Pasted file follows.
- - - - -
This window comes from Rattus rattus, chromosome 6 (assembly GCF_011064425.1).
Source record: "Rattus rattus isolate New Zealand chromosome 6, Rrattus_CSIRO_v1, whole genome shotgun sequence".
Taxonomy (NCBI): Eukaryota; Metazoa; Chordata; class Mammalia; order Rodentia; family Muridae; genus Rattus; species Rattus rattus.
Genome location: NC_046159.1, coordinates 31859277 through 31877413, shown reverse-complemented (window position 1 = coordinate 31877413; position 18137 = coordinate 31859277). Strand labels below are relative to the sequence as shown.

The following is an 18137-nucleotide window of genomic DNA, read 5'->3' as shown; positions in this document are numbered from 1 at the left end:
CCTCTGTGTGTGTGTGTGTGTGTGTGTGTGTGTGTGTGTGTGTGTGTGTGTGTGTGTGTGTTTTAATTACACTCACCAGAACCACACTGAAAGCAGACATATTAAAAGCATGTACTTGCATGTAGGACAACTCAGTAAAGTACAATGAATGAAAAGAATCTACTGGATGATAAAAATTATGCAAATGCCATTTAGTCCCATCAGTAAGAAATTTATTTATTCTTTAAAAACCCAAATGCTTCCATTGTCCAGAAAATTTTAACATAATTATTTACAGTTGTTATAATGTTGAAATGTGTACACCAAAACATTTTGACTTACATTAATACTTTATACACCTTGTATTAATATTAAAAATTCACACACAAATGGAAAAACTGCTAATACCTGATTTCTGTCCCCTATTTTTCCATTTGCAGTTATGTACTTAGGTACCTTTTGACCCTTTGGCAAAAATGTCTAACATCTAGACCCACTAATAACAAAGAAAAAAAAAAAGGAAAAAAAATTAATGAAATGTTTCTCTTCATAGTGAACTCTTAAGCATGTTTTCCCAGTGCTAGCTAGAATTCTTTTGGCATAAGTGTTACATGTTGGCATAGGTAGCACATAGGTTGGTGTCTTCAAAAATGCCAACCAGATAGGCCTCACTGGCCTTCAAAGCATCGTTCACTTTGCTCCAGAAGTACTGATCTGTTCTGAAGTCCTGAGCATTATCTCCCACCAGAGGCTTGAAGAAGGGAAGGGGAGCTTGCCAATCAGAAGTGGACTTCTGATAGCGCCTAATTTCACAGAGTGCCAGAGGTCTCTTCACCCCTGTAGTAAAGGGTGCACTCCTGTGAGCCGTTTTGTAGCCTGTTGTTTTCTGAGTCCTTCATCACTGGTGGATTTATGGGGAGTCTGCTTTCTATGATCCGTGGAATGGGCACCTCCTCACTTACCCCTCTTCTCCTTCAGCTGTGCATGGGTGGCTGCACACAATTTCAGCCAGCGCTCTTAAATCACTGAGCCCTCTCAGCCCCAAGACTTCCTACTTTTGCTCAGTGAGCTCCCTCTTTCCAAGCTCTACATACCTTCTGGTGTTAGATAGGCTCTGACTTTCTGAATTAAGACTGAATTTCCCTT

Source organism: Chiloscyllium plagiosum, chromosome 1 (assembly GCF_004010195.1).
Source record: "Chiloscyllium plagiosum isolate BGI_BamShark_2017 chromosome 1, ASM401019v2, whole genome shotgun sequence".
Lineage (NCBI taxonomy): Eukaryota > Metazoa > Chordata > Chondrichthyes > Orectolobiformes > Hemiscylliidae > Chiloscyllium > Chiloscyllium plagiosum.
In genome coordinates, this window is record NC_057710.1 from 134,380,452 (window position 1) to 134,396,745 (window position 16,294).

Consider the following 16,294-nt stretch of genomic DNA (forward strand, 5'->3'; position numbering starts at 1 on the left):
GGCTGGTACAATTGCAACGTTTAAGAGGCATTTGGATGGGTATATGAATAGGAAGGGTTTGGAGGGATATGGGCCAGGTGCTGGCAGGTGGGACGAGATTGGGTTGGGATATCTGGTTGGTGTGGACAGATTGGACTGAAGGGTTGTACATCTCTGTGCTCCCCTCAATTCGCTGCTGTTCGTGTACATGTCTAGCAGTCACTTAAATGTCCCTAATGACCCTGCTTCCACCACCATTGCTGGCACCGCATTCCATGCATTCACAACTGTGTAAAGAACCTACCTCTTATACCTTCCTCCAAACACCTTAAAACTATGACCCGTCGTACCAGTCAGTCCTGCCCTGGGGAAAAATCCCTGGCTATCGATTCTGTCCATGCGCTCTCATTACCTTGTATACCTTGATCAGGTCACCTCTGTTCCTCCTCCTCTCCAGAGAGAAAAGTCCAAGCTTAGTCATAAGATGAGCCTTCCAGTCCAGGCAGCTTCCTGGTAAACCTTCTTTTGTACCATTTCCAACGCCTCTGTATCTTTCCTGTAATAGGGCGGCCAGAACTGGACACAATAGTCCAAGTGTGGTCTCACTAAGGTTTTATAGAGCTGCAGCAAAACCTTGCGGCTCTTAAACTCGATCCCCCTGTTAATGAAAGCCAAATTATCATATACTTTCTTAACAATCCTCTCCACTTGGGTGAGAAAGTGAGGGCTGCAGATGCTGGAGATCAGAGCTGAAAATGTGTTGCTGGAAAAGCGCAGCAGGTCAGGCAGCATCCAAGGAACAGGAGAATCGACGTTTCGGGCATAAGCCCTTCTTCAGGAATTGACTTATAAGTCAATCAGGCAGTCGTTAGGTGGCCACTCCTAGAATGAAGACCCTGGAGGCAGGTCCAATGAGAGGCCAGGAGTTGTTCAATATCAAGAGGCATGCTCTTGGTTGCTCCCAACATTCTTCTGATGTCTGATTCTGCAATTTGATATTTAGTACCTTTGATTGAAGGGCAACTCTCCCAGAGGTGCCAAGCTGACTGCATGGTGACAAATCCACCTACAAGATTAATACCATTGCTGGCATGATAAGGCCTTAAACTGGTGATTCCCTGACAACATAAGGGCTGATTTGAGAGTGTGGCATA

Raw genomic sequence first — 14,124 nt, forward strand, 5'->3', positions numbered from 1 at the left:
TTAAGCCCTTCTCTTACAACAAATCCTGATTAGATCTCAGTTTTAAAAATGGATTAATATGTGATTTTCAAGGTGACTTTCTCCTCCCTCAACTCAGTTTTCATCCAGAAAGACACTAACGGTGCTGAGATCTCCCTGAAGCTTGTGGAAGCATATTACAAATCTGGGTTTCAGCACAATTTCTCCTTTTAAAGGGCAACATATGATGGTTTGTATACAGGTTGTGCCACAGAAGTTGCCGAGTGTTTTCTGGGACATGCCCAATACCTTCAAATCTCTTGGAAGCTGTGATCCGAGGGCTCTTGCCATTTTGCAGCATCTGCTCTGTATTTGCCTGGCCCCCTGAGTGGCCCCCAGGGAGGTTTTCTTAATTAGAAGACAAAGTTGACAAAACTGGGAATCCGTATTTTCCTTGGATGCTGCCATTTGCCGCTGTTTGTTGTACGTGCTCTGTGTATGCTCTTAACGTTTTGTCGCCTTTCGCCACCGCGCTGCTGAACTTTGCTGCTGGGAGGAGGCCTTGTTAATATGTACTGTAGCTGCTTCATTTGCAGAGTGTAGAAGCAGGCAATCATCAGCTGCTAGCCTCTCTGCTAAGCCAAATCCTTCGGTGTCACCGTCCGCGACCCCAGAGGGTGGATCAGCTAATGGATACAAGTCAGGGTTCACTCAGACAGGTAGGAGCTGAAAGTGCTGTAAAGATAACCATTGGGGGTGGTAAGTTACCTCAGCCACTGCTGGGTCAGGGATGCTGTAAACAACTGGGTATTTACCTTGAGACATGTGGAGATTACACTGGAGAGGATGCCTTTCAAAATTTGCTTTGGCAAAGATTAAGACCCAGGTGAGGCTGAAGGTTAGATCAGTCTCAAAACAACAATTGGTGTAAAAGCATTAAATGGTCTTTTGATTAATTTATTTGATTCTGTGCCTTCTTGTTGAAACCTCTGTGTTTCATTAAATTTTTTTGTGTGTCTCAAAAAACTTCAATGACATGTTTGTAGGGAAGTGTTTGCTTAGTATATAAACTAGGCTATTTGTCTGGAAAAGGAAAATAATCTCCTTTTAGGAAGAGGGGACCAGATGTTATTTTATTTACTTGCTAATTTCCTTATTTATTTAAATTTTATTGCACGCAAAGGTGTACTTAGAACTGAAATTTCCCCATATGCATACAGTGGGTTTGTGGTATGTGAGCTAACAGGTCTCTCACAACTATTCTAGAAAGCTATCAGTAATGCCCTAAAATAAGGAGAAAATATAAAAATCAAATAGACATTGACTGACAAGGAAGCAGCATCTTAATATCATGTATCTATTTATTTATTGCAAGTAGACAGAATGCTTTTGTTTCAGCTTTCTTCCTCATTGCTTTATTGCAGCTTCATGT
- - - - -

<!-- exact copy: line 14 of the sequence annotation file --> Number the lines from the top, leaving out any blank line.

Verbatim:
TTAAGCCCTTCTCTTACAACAAATCCTGATTAGATCTCAGTTTTAAAAATGGATTAATATGTGATTTTCAAGGTGACTTTCTCCTCCCTCAACTCAGTTTTCATCCAGAAAGACACTAACGGTGCTGAGATCTCCCTGAAGCTTGTGGAAGCATATTACAAATCTGGGTTTCAGCACAATTTCTCCTTTTAAAGGGCAACATATGATGGTTTGTATACAGGTTGTGCCACAGAAGTTGCCGAGTGTTTTCTGGGACATGCCCAATACCTTCAAATCTCTTGGAAGCTGTGATCCGAGGGCTCTTGCCATTTTGCAGCATCTGCTCTGTATTTGCCTGGCCCCCTGAGTGGCCCCCAGGGAGGTTTTCTTAATTAGAAGACAAAGTTGACAAAACTGGGAATCCGTATTTTCCTTGGATGCTGCCATTTGCCGCTGTTTGTTGTACGTGCTCTGTGTATGCTCTTAACGTTTTGTCGCCTTTCGCCACCGCGCTGCTGAACTTTGCTGCTGGGAGGAGGCCTTGTTAATATGTACTGTAGCTGCTTCATTTGCAGAGTGTAGAAGCAGGCAATCATCAGCTGCTAGCCTCTCTGCTAAGCCAAATCCTTCGGTGTCACCGTCCGCGACCCCAGAGGGTGGATCAGCTAATGGATACAAGTCAGGGTTCACTCAGACAGGTAGGAGCTGAAAGTGCTGTAAAGATAACCATTGGGGGTGGTAAGTTACCTCAGCCACTGCTGGGTCAGGGATGCTGTAAACAACTGGGTATTTACCTTGAGACATGTGGAGATTACACTGGAGAGGATGCCTTTCAAAATTTGCTTTGGCAAAGATTAAGACCCAGGTGAGGCTGAAGGTTAGATCAGTCTCAAAACAACAATTGGTGTAAAAGCATTAAATGGTCTTTTGATTAATTTATTTGATTCTGTGCCTTCTTGTTGAAACCTCTGTGTTTCATTAAATTTTTTTGTGTGTCTCAAAAAACTTCAATGACATGTTTGTAGGGAAGTGTTTGCTTAGTATATAAACTAGGCTATTTGTCTGGAAAAGGAAAATAATCTCCTTTTAGGAAGAGGGGACCAGATGTTATTTTATTTACTTGCTAATTTCCTTATTTATTTAAATTTTATTGCACGCAAAGGTGTACTTAGAACTGAAATTTCCCCATATGCATACAGTGGGTTTGTGGTATGTGAGCTAACAGGTCTCTCACAACTATTCTAGAAAGCTATCAGTAATGCCCTAAAATAAGGAGAAAATATAAAAATCAAATAGACATTGACTGACAAGGAAGCAGCATCTTAATATCATGTATCTATTTATTTATTGCAAGTAGACAGAATGCTTTTGTTTCAGCTTTCTTCCTCATTGCTTTATTGCAGCTTCATGT